Once a foreigner visited India and when he returned back, somebody asked him to tell three things about India. He said – All time is tea time; all behave like doctors and every street wall can be used as a urinal. Out of these three, the second one is very important and must be understood by all of us. In India, every person behaves like a doctor and is ready to give an advice.

In the West, when a person is sick, nobody is supposed to visit him or her except for close relatives, but in India, not visiting a sick person is considered bad manners.

Everybody who visits, comes with an advice; an advice to change the doctor, hospital or the pathy. They start giving examples of their experiences and try to influence the patient and the family. Neem Hakeem Khatraye Jaan is an old saying. No two patients are same and no two diseases behave in the same direction.

Changing medicines or pathy can be dangerous. When you go to another doctor for a second opinion, by default he or she has to disagree with the previous doctor, even if they do not need to. If they cannot find anything wrong in the prescription of the previous doctor, they will change the brand of the drugs or do minor modifications in the medicine.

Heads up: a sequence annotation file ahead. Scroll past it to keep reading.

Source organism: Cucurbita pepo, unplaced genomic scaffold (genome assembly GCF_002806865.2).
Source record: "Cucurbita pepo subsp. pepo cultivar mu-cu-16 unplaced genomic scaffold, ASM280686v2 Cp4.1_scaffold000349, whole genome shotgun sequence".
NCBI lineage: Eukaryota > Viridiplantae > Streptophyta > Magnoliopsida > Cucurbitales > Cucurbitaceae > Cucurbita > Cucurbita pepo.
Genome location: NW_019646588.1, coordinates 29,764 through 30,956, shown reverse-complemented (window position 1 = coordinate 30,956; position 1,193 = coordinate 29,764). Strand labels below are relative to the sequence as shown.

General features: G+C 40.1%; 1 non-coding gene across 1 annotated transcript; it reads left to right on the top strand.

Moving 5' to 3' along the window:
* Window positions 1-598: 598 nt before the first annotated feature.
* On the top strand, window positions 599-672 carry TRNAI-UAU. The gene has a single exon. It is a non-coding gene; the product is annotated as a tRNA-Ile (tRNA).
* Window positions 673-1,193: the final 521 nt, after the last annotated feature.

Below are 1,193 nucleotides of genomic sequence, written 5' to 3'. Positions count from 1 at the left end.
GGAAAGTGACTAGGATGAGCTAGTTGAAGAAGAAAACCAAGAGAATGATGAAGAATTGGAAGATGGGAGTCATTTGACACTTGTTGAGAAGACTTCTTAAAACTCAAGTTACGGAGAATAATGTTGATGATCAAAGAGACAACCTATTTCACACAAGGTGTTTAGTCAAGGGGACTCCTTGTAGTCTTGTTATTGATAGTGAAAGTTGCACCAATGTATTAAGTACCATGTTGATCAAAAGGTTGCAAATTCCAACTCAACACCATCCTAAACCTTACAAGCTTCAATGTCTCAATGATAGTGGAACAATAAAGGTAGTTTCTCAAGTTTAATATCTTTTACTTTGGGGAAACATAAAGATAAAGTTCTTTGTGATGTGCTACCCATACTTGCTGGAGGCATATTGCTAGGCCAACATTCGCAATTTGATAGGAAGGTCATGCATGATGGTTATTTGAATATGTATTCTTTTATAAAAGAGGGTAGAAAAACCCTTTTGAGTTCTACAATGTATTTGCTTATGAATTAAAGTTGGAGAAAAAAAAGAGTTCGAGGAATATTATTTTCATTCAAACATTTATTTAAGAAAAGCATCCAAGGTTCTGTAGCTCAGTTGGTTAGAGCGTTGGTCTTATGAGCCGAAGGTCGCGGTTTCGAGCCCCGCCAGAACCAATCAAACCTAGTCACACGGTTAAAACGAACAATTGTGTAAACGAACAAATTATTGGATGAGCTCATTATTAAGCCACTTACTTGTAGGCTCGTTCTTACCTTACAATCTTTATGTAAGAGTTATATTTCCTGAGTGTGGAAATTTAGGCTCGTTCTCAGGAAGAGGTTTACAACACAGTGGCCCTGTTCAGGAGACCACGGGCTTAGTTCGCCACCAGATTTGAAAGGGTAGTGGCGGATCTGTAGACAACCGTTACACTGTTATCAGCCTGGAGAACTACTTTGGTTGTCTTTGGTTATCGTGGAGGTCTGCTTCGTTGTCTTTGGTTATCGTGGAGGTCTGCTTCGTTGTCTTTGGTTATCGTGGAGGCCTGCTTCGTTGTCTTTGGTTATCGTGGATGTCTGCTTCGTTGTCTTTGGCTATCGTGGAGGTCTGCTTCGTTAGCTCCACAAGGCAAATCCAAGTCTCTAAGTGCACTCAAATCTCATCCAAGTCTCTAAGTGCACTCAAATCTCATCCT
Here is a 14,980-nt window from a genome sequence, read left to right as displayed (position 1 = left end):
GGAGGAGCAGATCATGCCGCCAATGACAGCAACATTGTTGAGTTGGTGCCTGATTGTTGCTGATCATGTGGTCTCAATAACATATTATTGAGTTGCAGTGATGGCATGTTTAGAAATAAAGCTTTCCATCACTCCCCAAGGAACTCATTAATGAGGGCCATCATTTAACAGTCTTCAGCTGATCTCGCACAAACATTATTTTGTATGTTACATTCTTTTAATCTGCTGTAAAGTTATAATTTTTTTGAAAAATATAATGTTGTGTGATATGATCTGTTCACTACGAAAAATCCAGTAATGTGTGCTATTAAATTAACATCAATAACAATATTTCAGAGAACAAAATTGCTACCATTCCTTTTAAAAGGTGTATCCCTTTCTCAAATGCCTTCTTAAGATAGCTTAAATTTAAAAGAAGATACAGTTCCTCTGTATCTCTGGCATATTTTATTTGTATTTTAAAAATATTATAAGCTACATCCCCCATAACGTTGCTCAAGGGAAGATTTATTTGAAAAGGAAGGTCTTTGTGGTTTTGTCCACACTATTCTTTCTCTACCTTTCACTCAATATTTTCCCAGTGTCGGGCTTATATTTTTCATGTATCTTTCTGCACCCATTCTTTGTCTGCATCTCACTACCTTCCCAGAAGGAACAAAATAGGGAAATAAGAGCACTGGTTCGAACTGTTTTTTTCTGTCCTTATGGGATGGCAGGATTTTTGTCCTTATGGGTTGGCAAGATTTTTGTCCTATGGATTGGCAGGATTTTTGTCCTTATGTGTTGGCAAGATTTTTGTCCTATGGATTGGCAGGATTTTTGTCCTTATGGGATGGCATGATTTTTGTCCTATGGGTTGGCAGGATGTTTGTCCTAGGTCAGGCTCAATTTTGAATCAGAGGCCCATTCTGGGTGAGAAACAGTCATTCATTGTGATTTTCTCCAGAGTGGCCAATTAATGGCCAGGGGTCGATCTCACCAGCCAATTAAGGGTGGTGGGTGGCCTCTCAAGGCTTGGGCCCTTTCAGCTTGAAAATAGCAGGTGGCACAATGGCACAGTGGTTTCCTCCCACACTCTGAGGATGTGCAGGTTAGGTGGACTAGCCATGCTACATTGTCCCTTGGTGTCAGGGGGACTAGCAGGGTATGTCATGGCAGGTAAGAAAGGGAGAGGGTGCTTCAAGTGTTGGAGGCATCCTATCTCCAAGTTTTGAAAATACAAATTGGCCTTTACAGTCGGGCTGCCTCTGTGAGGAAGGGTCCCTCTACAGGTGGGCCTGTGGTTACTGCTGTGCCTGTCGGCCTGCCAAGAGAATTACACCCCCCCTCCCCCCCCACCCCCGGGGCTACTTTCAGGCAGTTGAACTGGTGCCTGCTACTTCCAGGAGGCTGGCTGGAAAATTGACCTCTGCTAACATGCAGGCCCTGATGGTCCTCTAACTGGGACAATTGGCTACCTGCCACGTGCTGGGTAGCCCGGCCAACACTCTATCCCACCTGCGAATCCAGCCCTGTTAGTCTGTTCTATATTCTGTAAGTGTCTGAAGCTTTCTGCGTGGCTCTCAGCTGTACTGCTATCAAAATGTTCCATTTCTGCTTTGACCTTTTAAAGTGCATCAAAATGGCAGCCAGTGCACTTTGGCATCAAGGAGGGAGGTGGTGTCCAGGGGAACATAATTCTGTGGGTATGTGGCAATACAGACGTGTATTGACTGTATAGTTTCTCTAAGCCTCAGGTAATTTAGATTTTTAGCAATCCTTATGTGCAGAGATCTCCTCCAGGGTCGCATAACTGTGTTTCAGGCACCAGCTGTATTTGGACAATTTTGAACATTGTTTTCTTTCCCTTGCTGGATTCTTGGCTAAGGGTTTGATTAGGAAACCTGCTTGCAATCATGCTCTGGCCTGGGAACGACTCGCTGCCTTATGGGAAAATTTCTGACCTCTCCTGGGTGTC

In judicial practice, when you seek a review of judgment, you always file review petition in front of the same judge. Why can’t the same thing apply to medical science? If you are not satisfied with a doctor, go back to him and ask him to review you again as a fresh case.

Also in judicial system, if you are not satisfied with the judgment, you do not go to single judge bench but a double judge bench. Same thing should happen in medical science. If you are not happy with one doctor, never go to another single doctor but ask for a joint opinion with two specialists.